by Laura Gelder | 18 January 2018
“Are these actually Tutankhamun’s flip flops?” I ask, straining over our guide’s shoulder to see a golden, jewelled pair of thonged sandals resting on the worktop. They wouldn’t look out of place in my local branch of Accessorize, yet they are over 3,000 years old.
The director of the not-yet-complete Grand Egyptian Museum is taking us on a tour of its restoration labs, unveiling delicate papyruses painted with mesmerising hieroglyphics, ornate furniture intended for a luxurious afterlife and even items from the Pharaoh’s wardrobe – many of it never seen by the public.
We enter the chilled stillness of the stone restoration room, where rows of statues – kings and queens, gods and goddesses – stand together and stare at us with calm and trusting eyes. Off the wide and clinical corridoors are various rooms, signs above the door indicating their speciality: 'wood', 'fabric' and 'human remains'. I peer through the glass windows of the last to see a white-coated Egyptologist bent over a wizened mummy.
The Museum is set to open in 2018 and, thanks to a huge injection of foreign investment, will house the first full collection of the young king’s treasures, painstakingly restored with new techniques, including the use of fine washi paper from Japan, and housed in a complex just a short drive from the pyramids we visited earlier.
These monolithic Toblerone tombs stand like sentries between the city and the desert and gave me my first blast of primordial energy as I climbed into the cool, dark passageway and crawled up the steep, narrow chimney to an eerily empty burial chamber.
Outside its tombs and climate-controlled museums, Cairo thrums with a different kind of energy. The notorious traffic is both sluggish and antagonistic, belting out exhaust fumes and a cacophony of horns. The grime of pollution clings to the buildings, even new ones. Around the ring roads are clusters of unfinished apartment blocks with windows like dead eyes. We pass a man thumbing for a lift on the side of the road, surrounded by trash but pristine in his white gallibaya.
Downtown, if you look up from the dingy shop fronts they give way to curved wrought iron balconies, green-painted shutters and beautifully-carved stonework reminiscent of Paris or Rome. But from the next flyover we look down into gaudy markets and dimly-lit, industrious alleyways which couldn’t be anywhere but Africa.
Next stop is the Egyptian Museum, the city's current home for antiquities, housed in a pink stone building which couldn't be less state-of-the-art if it tried but I hope that never changes. Inside, arranged around columns are an astounding collection of statues, some so huge and monolithic it's hard to imagine how they got here.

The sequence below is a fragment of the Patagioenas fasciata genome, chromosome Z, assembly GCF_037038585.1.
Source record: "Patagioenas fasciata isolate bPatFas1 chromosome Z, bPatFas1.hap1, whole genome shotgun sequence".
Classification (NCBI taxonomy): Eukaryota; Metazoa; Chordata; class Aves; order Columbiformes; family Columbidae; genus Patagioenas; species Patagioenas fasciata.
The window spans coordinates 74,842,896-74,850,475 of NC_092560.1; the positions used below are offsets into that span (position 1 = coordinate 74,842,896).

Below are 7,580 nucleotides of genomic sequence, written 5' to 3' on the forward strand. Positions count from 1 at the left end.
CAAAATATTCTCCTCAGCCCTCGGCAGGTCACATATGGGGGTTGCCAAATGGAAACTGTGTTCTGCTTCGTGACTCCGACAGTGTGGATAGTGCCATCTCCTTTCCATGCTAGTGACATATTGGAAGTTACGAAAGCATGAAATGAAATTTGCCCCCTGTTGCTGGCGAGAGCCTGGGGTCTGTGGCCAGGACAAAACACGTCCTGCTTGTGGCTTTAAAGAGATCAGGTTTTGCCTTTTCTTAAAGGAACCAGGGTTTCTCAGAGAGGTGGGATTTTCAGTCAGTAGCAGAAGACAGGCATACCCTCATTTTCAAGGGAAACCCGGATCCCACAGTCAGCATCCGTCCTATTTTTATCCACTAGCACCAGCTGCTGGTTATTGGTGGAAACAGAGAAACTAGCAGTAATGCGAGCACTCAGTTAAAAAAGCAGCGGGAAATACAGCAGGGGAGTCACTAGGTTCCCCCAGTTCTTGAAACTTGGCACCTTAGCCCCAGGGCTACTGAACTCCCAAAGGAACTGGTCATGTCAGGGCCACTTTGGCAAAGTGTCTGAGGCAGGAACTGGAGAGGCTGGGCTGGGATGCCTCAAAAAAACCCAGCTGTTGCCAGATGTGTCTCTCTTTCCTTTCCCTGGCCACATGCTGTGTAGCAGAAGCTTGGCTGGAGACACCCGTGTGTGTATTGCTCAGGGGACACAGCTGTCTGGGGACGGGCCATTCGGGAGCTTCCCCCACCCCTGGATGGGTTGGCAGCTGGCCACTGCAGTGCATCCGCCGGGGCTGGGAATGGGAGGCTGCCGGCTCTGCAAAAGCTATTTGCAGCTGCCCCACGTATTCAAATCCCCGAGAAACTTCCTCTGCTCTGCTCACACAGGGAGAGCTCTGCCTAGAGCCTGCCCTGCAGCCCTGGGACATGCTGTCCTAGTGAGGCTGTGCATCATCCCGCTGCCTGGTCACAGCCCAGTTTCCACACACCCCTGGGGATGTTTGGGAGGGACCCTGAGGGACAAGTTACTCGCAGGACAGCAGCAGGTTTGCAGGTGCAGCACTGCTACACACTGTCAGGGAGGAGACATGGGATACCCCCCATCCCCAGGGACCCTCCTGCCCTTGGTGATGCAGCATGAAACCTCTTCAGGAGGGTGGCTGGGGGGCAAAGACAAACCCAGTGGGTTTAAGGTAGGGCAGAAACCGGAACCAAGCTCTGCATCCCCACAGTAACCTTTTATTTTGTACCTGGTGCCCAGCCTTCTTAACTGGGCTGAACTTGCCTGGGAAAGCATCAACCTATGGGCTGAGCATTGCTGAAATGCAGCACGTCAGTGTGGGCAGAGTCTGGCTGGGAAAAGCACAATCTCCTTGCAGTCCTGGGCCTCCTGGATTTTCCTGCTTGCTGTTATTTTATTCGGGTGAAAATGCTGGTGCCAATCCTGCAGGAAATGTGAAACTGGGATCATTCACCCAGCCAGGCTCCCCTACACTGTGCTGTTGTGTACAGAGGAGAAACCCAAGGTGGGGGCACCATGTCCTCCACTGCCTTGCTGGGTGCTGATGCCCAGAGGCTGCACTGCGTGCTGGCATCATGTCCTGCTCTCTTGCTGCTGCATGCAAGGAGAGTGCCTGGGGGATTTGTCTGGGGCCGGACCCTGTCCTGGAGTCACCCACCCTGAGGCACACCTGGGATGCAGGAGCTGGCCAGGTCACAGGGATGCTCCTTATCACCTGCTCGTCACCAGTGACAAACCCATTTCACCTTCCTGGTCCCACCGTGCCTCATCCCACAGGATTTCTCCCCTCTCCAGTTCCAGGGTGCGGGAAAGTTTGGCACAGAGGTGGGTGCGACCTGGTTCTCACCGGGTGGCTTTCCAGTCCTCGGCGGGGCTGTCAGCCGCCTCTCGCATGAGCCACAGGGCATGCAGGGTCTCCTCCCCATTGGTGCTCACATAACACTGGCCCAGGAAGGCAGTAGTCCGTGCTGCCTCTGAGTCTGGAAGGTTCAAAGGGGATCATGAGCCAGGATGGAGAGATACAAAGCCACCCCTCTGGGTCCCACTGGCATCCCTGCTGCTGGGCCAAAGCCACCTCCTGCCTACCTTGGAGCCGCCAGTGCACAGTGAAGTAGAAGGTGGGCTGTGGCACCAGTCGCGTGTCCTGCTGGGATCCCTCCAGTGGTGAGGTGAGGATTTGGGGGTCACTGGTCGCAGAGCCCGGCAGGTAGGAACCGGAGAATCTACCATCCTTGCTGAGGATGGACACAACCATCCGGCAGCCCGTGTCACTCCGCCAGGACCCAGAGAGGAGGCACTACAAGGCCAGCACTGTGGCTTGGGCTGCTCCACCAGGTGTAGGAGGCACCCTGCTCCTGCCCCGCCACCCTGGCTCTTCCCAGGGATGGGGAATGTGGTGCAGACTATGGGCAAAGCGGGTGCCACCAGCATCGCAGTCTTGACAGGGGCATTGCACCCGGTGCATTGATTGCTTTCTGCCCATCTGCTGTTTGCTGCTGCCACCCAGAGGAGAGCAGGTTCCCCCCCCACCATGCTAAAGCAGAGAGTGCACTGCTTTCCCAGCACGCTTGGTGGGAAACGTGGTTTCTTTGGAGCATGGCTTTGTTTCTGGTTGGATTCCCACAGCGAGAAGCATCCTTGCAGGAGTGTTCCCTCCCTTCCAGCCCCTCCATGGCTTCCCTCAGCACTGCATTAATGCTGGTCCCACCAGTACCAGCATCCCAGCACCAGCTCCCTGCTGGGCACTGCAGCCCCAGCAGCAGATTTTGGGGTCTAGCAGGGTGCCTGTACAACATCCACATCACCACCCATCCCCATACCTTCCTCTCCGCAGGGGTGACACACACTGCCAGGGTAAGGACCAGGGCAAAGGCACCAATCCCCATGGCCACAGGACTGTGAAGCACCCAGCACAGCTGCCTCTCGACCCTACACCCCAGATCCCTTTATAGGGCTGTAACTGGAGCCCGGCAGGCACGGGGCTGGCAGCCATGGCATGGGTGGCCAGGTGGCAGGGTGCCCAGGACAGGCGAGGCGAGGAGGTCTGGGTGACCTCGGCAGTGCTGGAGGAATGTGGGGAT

Upstairs, the vaulted ceilings and archways give way to gallery upon gallery lined with dusty wooden cabinets displaying artefacts ranging from broken pottery to scarab beetles adorned with gem stones, gleaming softly. The pièce de résistance is Tutankhamun's golden mask, respendent under spotlights and inlaid with blue, turquioise, red and white semi-precious stones. His eyes are lined with bright blue lapiz lasuli, making the whites sparkle and his huge, obsidian pupils stare defiantly.
It's time to leave the past and experience modern Cairo. Lunch is served by fez-topped waiters at Naguib Mahfouz, a Cairo institution named after the Nobel Prize-winning local novelist. It sits somewhere in the labyrinthine Khan El Khalili Bazaar, surrounded by dark shops piled high with brass lanterns, carpets, silk scarves, spices and tourist tat.
We tuck into chargrilled chicken, crisp Egyptian falafel, made from fava beans rather than chick peas, and mop up silky hummus and baba ganoush with warm, crusty flat breads, finishing with coffee as thick as creosote to fortify us for some haggling.
That night, as the sun sinks behind the tower blocks and the call to prayer echoes its last through the streets, we head to the Ambassador’s residence for dinner. Tucked away from the honking and tooting, the white building with its colonial columns is everything you’d expect from an Ambassador’s residence. Black and white photos of politicians and dignitaries line the walls, antique vases top polished sideboards and crystal chandeliers light the room.
I sip wine on the terrace overlooking the shadowed garden, looking hopefully for a pyramid of Ferrero Rocher to round the corner. We are addressed by senior staff from the embassy and our hosts Abercrombie and Kent, all hopeful and positive that tourism to Egypt is bouncing back. Tomorrow we're headed for the Nile and the heartland of Ancient Egypt, so we'll see for ourselves.
Read more about Egypt next Thursday.
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